Why Do You Abuse Your Garage Floor?

Posted by Mike Mincemoyer on Jul 1, 2014 1:30:00 PM

Stop Abusing Your Garage Floor!You paint your walls to beautify and protect them.   You put siding, stone or stucco on the outside of your home for aesthetics and longevity.   You seal and reseal your driveway, decks, pavers and fences.   So, why do abuse your garage floor?

I’m talking to those of you who park your vehicles in a garage with bare concrete (and those with pealing paints and worn away sealers).  It seems to shock people that concrete needs protected from the elements of abuse, such as road salt, chemical spills and acidic cleaners.   No one seems to consider the impact of driving their vehicles in and out of the garage with stones, sand and other grits lodged in their tires.   The result is the wearing away of the concrete’s surface (typically the creamy laitance) exposing greater porosity and small stones.  

Ultimately, all this abuse begins to break down the concrete’s surface and creating an ugly floor. Subsequent attempts to clean the ugly floor (usually with a pressure sprayer) only make the situation worse by removing even more of the cream and opening even more pores.

So, I ask you again…

Why do you abuse your garage floor?

The most typical answers we hear are:

  1. I didn’t think there was anything that could be done that really helps.   – This answer is typically brought about by hearing about failures of concrete sealers & garage floor paint kits.
  2. We didn’t realize that cleaning with a pressure sprayer was a bad thing. – Each time it’s cleaned with a pressure sprayer, the garage floor will just get ugly and dirty that much faster.  Homeowners just keep repeating this detrimental cycle.
  3. We tried painting it with an epoxy paint kit, but it didn’t hold up. – These homeowners were tricked by the big box stores into thinking a $100 kit would hold up.

Stop the Abuse

There are solutions and they will vary in price.   Here they are:

1)     Get a professional garage floor coating.  – Obviously, we would recommend this option and we do believe it to be the best option for long-term protection and aesthetics.   More can be found at:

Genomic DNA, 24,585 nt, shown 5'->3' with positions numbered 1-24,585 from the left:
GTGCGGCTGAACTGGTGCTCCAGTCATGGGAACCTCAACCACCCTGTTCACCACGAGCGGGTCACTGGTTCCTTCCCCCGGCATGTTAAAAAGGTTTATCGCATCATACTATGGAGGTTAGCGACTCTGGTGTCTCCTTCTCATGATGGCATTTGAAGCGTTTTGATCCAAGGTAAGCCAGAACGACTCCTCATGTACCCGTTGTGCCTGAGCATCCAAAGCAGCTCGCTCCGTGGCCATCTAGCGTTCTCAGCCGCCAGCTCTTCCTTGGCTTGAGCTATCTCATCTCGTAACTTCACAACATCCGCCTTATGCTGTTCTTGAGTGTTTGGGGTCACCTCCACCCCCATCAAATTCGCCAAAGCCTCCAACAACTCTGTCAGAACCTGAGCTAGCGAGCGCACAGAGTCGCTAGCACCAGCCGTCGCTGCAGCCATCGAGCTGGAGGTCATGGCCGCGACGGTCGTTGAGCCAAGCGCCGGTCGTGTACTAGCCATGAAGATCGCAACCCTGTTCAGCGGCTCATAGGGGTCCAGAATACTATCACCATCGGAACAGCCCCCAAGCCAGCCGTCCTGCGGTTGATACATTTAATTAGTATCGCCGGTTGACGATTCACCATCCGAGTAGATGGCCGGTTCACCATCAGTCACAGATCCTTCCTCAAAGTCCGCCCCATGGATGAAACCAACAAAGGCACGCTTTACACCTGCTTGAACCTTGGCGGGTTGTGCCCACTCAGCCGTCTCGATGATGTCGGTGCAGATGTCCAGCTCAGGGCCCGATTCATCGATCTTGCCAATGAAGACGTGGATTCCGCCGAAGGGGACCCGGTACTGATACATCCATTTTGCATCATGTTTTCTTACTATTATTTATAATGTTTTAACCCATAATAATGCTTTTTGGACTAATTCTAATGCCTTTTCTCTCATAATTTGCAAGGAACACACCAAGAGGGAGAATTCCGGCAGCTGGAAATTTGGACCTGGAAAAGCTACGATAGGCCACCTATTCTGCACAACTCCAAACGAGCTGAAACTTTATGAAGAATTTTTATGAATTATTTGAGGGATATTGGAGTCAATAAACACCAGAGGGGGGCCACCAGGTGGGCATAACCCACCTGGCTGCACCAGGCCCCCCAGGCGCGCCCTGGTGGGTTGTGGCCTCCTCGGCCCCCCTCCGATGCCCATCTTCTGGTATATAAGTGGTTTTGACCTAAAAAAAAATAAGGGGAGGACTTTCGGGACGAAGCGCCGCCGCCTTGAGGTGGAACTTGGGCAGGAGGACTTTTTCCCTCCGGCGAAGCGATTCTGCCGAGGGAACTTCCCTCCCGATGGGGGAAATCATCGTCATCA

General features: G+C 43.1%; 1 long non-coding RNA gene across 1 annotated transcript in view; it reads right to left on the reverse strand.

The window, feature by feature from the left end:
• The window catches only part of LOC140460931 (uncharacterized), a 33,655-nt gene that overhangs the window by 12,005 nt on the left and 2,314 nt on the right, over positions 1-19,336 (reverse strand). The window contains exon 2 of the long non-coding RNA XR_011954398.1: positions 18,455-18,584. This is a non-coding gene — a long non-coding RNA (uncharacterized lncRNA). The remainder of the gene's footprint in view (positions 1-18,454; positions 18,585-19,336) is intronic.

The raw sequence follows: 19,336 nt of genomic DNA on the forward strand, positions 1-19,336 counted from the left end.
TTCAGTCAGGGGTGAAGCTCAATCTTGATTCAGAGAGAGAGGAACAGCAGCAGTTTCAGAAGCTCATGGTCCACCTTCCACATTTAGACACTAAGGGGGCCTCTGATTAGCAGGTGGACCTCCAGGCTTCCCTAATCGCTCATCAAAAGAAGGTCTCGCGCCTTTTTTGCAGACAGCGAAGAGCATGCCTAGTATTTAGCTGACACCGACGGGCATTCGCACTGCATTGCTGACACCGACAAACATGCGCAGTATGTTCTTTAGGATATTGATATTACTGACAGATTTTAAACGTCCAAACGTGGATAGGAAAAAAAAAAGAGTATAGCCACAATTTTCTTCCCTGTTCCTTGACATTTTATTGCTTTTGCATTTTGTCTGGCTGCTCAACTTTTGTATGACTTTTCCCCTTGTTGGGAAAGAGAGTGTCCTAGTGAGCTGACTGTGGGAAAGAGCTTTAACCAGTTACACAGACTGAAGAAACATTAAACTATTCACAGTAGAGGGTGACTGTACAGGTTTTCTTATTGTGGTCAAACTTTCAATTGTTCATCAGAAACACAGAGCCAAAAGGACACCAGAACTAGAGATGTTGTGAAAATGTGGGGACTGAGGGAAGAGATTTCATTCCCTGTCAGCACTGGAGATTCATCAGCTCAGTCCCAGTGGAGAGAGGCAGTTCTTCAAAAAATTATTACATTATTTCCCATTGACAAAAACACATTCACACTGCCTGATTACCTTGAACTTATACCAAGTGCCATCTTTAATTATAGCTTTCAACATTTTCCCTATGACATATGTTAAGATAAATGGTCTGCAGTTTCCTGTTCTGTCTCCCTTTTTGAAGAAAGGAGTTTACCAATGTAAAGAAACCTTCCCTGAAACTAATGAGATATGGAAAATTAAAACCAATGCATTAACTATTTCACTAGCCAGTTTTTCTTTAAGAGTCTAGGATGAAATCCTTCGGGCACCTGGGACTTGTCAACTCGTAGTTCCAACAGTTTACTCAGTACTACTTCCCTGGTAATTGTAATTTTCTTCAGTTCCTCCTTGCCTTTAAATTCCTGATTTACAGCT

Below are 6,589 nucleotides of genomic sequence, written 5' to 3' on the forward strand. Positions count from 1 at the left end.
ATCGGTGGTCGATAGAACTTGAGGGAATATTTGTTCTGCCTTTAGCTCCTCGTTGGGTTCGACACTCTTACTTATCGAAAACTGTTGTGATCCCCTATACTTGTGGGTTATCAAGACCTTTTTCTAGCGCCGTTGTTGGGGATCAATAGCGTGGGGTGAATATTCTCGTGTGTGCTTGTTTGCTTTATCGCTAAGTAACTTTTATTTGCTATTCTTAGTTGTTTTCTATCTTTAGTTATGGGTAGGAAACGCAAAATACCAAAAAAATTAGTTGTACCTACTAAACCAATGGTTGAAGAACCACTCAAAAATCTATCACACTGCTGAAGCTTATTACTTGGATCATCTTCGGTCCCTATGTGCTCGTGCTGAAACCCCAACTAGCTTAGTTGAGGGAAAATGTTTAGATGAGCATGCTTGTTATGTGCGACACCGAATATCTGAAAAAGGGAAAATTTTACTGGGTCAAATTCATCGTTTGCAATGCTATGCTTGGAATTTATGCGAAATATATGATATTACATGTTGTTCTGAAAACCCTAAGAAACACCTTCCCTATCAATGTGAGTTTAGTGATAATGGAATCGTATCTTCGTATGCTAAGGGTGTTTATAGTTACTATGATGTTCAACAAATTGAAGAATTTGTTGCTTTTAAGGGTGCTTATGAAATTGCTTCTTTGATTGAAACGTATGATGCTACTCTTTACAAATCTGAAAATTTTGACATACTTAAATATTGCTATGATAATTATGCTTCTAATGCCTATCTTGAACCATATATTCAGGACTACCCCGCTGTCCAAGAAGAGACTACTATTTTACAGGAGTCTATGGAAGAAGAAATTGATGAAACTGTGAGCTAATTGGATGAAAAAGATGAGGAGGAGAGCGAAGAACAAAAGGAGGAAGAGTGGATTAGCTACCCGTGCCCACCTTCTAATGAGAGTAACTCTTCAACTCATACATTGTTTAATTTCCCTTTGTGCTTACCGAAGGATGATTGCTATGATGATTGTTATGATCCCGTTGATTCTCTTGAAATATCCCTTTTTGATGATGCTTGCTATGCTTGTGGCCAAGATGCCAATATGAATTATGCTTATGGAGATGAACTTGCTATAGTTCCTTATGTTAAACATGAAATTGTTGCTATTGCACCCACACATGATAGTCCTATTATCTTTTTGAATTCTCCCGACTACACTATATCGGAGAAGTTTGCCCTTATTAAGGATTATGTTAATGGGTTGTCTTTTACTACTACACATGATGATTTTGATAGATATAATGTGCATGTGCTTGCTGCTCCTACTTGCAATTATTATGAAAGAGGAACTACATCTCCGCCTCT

2)     Install a high grade garage epoxy kit.  – This is not the kits you buy at a store.  There are some kits out there on the Internet that really work, but you MUST prepare the surface correctly and install the chemicals exactly as described in the instructions.   If your floor is already in bad shape or has sealer on it, this is probably no longer a viable option.   Consider:


3)     Install plastic garage floor tiles.   – In many respects, this is masking the problem more than solving it.   Since some of the items that chemically attack the concrete can work their way under the plastic tiles, you may be hiding further abuse and damage.  I mention it to be fair, but do not suggest it for most homeowners (especially those in areas where road salts are used during the winter). More information on tiles can be found at:

There are some other products we would not recommend in any circumstance for a garage floor:

  1. Regular paints – these will never hold up in a garage
  2. Floor mats – trapping water, residues and grits under a mat will only create more problems down the road
  3. Spray down liners – neat idea, but our experience is that we can peel them up often by just pulling on them

5 disastrous garage floor solutionsMore BAD ideas for your garage floor can be found at:

  1. 5 Disastrous Garage Floor Solutions! (Part 1)
  2. 5 Disastrous Garage Floor Solutions! (Part 2)


Do You Need Help Stopping The Abuse?

Search out a professional.   They can help you stop the cycle of garage floor abuse.   You don’t have to hide your garage floor anymore.     Come home to a garage that looks great and protects itself year round.

Guide to Garage Coatings

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Stronghold Floors has assisted homeowners with stopping garage floor abuse since 2004.   To date, they have helped nearly 4,500 garage floors to protect themselves and look great.   They service central and southeastern Pennsylvania, greater Maryland, northern Virginia and Washington, D.C.

Topics: Residential Flooring, Garage Floor Coatings

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